There is a unproved conjecture in number theory that says: There are an infinite number of {x} so that both {x} and {4x+1} are prime. This clearly shows that there is an {x} for our problem.

I like conjectures like this since they give you an immediate insight that a statement is likely to be true. But we would like a proof that does not use any unproved conjectures. Our problem can be viewed as a poor version of some of these conjectures. Suppose that you have a conjecture that there are an infinite number of {x} so that

\displaystyle  f_{1}(x),f_{2}(x),\dots,f_{m}(x),

are all prime for some given functions {f_{k}(x)}. Then the poor version is to prove that there are {x} so that these numbers are all relatively prime to some given {t}. There are some partial results to the prime version by Ben Green and Terence Tao.

The Problem’s Failed Proofs

My initial idea was to try to set {x} to something like {ty + 1}. The point is that this always satisfies the first constraint: that is {(ty+1, t)=1} for any {y}. Then I planned to try and show there must be some {y} that satisfies the second constraint. Thus the goal is to prove there is some {y} so that

\displaystyle  (4(ty+1)+1, t) = 1.

But this is false. Note that if {5} divides {t} then

\displaystyle  4(ty+1)+1 = 4ty + 5

and so {4x+1} is always divisible by {5}. Ooops.

My next idea was to set {x} to a more “clever” value. I tried

\displaystyle  x = ty + d.

Here I thought that I could make {d} special and control the situation. Now

\displaystyle  4(ty+d)+1 = 4ty + 4d+1.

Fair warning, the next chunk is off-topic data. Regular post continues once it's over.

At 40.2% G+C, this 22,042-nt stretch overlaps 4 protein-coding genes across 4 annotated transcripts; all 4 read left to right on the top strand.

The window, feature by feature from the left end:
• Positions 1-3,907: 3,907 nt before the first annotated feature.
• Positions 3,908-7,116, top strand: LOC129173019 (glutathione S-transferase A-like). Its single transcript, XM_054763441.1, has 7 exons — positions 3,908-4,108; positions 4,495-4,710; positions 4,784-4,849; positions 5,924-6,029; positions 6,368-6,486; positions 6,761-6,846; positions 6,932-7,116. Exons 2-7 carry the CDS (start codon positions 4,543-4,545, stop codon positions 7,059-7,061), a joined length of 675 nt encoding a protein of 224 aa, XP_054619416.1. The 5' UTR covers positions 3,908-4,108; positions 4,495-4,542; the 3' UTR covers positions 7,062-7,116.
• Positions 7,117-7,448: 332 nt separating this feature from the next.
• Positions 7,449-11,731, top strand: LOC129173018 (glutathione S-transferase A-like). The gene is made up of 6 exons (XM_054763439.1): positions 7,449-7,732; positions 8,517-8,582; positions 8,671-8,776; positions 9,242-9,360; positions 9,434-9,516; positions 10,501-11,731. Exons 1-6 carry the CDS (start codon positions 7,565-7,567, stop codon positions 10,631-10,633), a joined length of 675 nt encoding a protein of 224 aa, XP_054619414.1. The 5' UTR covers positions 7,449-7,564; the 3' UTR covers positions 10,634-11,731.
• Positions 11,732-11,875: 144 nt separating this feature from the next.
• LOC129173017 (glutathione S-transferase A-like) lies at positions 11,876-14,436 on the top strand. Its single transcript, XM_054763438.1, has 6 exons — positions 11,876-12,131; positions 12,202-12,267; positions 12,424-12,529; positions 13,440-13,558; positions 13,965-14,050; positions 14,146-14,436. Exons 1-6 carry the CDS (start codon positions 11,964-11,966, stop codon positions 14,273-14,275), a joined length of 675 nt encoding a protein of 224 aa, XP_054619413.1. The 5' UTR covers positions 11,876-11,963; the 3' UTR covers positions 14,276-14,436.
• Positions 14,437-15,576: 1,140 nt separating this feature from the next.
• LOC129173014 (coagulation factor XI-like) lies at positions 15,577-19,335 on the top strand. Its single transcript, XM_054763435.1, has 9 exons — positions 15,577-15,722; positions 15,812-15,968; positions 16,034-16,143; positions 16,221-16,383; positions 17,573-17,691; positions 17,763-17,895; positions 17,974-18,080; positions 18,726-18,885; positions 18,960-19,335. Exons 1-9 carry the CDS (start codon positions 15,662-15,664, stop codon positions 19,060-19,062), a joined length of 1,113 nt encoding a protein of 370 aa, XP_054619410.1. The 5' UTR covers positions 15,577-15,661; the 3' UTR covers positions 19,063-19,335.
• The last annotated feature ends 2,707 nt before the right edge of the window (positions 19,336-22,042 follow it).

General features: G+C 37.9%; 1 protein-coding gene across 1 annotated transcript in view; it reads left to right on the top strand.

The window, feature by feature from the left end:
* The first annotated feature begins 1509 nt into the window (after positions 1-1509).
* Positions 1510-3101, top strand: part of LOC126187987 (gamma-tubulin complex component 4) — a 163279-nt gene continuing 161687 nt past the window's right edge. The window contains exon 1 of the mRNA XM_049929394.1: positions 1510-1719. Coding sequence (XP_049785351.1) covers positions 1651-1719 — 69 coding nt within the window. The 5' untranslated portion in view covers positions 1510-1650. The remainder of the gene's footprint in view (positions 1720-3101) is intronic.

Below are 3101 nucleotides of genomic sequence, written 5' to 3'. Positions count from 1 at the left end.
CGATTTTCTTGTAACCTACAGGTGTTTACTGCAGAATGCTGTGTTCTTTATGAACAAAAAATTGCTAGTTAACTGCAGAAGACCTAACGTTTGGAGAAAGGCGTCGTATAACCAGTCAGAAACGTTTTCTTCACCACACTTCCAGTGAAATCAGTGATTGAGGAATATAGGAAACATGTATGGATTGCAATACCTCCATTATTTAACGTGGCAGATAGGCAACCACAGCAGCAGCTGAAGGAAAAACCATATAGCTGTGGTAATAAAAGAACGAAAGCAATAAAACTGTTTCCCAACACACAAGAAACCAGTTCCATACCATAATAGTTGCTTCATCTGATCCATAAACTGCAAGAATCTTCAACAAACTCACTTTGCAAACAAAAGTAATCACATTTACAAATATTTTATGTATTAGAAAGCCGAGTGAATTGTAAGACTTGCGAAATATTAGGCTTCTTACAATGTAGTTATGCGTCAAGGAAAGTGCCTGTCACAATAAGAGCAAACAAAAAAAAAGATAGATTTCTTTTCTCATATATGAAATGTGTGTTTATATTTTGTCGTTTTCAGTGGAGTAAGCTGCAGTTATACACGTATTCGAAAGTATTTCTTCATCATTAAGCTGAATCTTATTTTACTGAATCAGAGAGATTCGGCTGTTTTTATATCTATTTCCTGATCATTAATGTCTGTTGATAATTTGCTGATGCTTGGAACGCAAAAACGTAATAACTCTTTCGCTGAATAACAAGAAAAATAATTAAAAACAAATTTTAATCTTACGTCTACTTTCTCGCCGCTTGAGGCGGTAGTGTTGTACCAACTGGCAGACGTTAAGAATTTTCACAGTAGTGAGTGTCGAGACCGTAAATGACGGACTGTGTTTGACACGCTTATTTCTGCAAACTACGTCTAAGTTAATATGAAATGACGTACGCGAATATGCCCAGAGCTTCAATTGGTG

This looked promising. I then said to myself that why not make {4d+1} a large prime {p}. Then clearly

\displaystyle  4x + 1 = (4t)y + p.

Since {4t} and {p} are relatively prime by the famous Dirichlet’s Theorem on arithmetic progressions we could make {4x+1} a prime too by selecting {y}. This would satisfy the second constraint, and we are done.

Not quite. The trouble is that we need to have also that

\displaystyle  (x,t) = 1.

Now this is

\displaystyle  (ty + d, t) = 1.

The trouble is that {d} might not be relatively prime to {t}. So we could just {\dots} This seems like a recursion and I realized that it might not work.

The Problem’s Solution

I finally found a solution thanks to Delta Airlines. My dear wife, Kathryn Farley, and I were stuck in DC for several hours waiting for our delayed flight home. This time was needed for me to find a solution.

The key for me was to think about the value {t}. It is usually a good idea to look at the simplest case first. So suppose that {t=1}, then clearly the constraints

\displaystyle  (x,t) = 1 \text{ and } (4x+1,t) = 1,

are now trivial. The next simplest case seems to be when {t} is a prime. Let’s try {t=3}. Now {x=1} works. Let’s generalize this to any prime {t>3}. The trick is to set {x} so that

\displaystyle  x \equiv 2 \bmod t.

Then {4x+1} is equal to {9} modulo {t}, which is not divisible by {t}. This shows that when {t} is an odd prime there is always some {x}.

Okay how do we get the full result? What if {t} is the product of several primes? The Chinese remainder theorem to the rescue. Suppose that {t} is divisible by the distinct odd primes {p_{1},p_{2}, \dots, p_{m}}. We can easily see that we do not care if there are repeated factors, since that cannot change the relatively prime constraints.

Then we constraint {x} by:

\displaystyle  x \equiv 1 \bmod 3

and

\displaystyle  x \equiv 2 \bmod p_{k}

for all primes {p_{k}>3}. Then the Chinese remainder theorem proves there is some {x}. Done.

Open Problems

Is there some one line proof of the problem? Do you know any references? There are several obvious generalizations of this simple problem, perhaps someone might look into them.

by rjlipton at October 11, 2019 04:53 PM UTC